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The Language Animal: A Long Trajectory

  • PAOLO COSTA (a1)


In my paper, I set The Language Animal against a broader picture of Charles Taylor’s intellectual trajectory. Sources of the Self (1989) left open three major questions: (a) the viability of religious moral sources in a ‘secular’ age; (b) the compatibility between a robust moral realism and a genealogical account of modern identity; and (c) the meaning and destiny of the so-called ‘linguistic turn.’ This is the framing topic of his last book. Although Taylor’s variety of hermeneutics is unquestionably a product of the linguistic turn, he has operated with a broad notion of the linguistic capacity from the start. Language is, for him, a shared activity and the acknowledgment of its animal embeddedness functions in his work as an antidote against any too idealized a view of the kind of creatures that humans are. In his earlier writings, however, a structural tension lurked below the surface between a Gadamerian notion of Sprache and a more phenomenological, Merleau-Pontyan, embodied outlook that was less modelled on articulate speech. My claim is that his new book marks a shift from a more speech-oriented to a more body-oriented understanding of language.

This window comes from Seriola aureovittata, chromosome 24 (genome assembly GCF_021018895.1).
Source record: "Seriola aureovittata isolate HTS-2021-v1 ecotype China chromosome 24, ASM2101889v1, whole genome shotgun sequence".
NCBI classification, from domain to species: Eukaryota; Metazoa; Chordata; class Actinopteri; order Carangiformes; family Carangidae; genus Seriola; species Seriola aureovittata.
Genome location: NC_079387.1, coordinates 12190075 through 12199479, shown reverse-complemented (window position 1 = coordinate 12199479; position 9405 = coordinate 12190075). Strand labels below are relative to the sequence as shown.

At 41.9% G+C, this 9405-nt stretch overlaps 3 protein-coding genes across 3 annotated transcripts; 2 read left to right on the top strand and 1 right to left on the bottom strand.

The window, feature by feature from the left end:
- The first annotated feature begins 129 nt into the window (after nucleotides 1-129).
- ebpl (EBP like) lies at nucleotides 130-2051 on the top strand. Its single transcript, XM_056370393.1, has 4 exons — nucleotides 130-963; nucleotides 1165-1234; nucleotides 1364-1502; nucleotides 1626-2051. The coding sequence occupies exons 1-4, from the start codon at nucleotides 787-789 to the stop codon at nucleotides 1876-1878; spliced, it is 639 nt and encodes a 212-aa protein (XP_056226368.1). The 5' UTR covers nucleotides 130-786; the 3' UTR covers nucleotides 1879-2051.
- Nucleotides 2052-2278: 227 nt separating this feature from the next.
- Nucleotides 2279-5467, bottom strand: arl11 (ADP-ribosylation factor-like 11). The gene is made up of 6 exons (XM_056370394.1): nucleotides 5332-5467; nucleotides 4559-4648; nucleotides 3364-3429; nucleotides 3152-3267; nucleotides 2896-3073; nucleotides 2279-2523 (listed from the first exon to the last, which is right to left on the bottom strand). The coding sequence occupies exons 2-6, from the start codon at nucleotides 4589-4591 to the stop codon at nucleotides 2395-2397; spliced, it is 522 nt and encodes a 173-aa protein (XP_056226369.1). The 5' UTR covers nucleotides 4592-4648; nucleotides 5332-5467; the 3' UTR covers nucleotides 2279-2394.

Dans mon article, j’analyse The Language Animal sur la base d’une considération plus large de la trajectoire intellectuelle de Taylor. Les sources du moi (1989) laissait trois grandes questions en suspens : (a) la pérennité des sources morales religieuses dans un âge «séculier»; (b) la compatibilité d’un réalisme moral robuste avec un récit généalogique de l’identité moderne; (c) le sens et le destin du soi-disant «tournant linguistique». Cette dernière question est devenue la question-clé de son plus récent livre. Bien que la variété de l’herméneutique taylorienne soit incontestablement le produit du tournant linguistique, Taylor a travaillé dès le début avec une conception large de la capacité linguistique. Le langage est pour lui une activité partagée et la reconnaissance de ses origines animales joue dans son travail un rôle d’antidote contre une vue trop idéalisée du type de créature que sont les humains. Dans ses premiers écrits, cependant, se dissimulait une tension structurelle entre une notion gadamerienne de Sprache et une perspective plus phénoménologique, liée à Merlau-Ponty et à la notion de parole incarnée, moins modelée sur la parole articulée. J’avance que ce nouveau livre de Taylor marque le passage d’une conception du language axée sur la parole à une conception davantage axée sur le corps.


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The Language Animal: A Long Trajectory

  • PAOLO COSTA (a1)


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